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The Bankruptcy Code requires a debtor to list all debts or liabilities. A debtor cannot choose to list some, but not all, debts. However, certain debts may be treated differently from others during the bankruptcy case and after discharge. Continue reading for a summary of the debt-related bankruptcy forms and how debt information is obtained for the official forms.

Schedules D, E, F, G and H of the official forms list debt-related claims. 
  • Schedule D lists secured claims, where a security interest (e.g., a mortgage or a lien) in certain collateral (e.g., real estate or personal property) provides some protection for the creditor’s claim. In bankruptcy, a debt (loan) is dischargeable, but a security interest (lien) is not. In general, a lien survives the bankruptcy—except in certain circumstances. 
  • Schedule E lists priority, unsecured claims. Priority claims are not dischargeable in bankruptcy and include, among others, the following: domestic support obligations (alimony, maintenance and child support); earnings owed to employees; security deposits from tenants; claims for death or person injury resulting from the operation of a vehicle or vessel while intoxicated by alcohol, drugs or another substance; and certain taxes (e.g., taxes recently assessed, due less than 3 years before bankruptcy, or for which returns have not been filed).
  • Schedule F lists all other unsecured claims — all debts owed even if disputed by the debtor. Also include the following claims: (1) codebtors (see Schedule H below); (2) claims that are contingent, where your liability depends on or is conditioned by something else that may or may not happen; and (3) unliquidated claims for which the amount of the debt has not been determined, adjusted or settled. By way of example, do not forget to list other parties to a motor vehicle accident, who may try to hold you liable for their personal injury or property damage—even if you are sure that you were not at fault. Get an accident report showing information about any other driver, vehicle owner or occupant, as well as anyone else affected.
  • Schedule G lists executory contracts and unexpired leases: contracts that still require some performance by both parties or leases that have not yet ended. Just because leased property has been vacated or abandoned does not mean that the lease has expired or has been terminated if the end date originally agreed to has not yet passed. A typical example of an executory contract is an agreement for orthodontic treatment where a debtor is making installment payments to cover future treatment to be provided by a dentist. A debtor must choose whether to assume or reject any executory contract or unexpired lease. If the contract or lease is not assumed within 60 days after the petition, it is deemed to have been rejected.
  • Schedule H lists all codebtors. This includes anyone for whom you are a cosigner or guarantor as well those who have cosigned or guaranteed debts for your benefit.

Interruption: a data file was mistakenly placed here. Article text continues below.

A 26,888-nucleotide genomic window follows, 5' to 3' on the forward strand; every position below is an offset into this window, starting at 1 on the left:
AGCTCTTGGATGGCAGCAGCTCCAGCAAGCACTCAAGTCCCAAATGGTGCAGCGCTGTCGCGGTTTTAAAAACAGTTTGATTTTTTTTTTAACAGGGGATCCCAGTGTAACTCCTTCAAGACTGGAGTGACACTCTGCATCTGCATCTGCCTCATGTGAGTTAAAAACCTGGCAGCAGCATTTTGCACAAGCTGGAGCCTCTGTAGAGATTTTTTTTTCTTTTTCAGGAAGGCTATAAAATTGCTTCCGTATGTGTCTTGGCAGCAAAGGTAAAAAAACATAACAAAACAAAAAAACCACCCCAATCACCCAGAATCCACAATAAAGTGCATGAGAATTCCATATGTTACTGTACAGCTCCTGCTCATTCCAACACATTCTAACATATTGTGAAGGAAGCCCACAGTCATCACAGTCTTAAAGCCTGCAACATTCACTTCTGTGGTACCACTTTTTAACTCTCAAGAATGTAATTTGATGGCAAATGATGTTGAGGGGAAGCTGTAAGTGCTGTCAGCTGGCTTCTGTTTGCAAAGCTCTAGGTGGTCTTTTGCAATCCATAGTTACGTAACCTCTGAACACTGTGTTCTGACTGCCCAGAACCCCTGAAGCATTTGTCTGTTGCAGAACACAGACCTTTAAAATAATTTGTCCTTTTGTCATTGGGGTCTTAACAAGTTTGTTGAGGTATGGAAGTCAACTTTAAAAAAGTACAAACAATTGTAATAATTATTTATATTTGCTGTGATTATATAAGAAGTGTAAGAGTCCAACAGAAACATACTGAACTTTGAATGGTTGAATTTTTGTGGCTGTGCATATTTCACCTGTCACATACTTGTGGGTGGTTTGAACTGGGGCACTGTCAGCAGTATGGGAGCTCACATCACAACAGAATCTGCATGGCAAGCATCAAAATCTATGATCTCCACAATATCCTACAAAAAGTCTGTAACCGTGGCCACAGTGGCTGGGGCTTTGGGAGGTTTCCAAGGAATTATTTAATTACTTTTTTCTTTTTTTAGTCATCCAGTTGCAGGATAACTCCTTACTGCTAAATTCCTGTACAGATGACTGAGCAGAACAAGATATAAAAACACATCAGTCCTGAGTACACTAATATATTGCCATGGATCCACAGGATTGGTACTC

There are three ways for a retained client to provide this law firm with the information needed for the debt schedules. 
  • First, a Consumer Liability Report can be downloaded by the attorney from a third party provider like CIN Legal Data Services. The CLR provides “customized credit reporting & public record data outlining the liabilities associated with an individual designed specifically for use in the filing of a bankruptcy petition.” This is handy because it helps automate part of the preparation of the official forms.
  • Second, provide all “communications” (e.g., correspondence or statements) with an account number and a correspondence or bankruptcy address received from any creditor within 90 days before the petition, especially if an address is shown for bankruptcy notice. See 11 U.S.C. § 342(c)(2)(A). If no notice has been received within 90 days, provide the last 2 communications received with the account number and correspondence or bankruptcy address. See 11 U.S.C. § 342(c)(2)(B). 
  • There is a third way to provide me with creditors that (1) are not listed on the CLR or (2) for which you have no creditor communications. In your online folder, you should find your copy of a file titled “Add-A-Debt.” Send an email requesting a link to that form. Then, complete the form for each creditor that needs to be added. 
If you become aware of a prepetition creditor omitted from the original schedules, the Add-A-Debt form should be completed to add the omitted creditor as soon as possible before the filing of the petition. If you discover that a debt has been omitted after the filing of the petition, the Add-A-Debt form can be used to provide the information needed for an amended debt schedule and for notice required to any omitted creditor. 

See the current Supplement to Representation and Compensation Agreement for additional attorney fees and court fees for adding omitted creditors. As a general rule, a chapter 7 or chapter 13 discharge does not apply to debts for creditors that are not listed in the original schedules or an amendment and that do not receive notice of the bankruptcy. There may be an exception to the general rule if the creditor omission was inadvertent, listed creditors were not paid anything in the chapter 7 case, and the omitted creditor had no basis to object to discharge.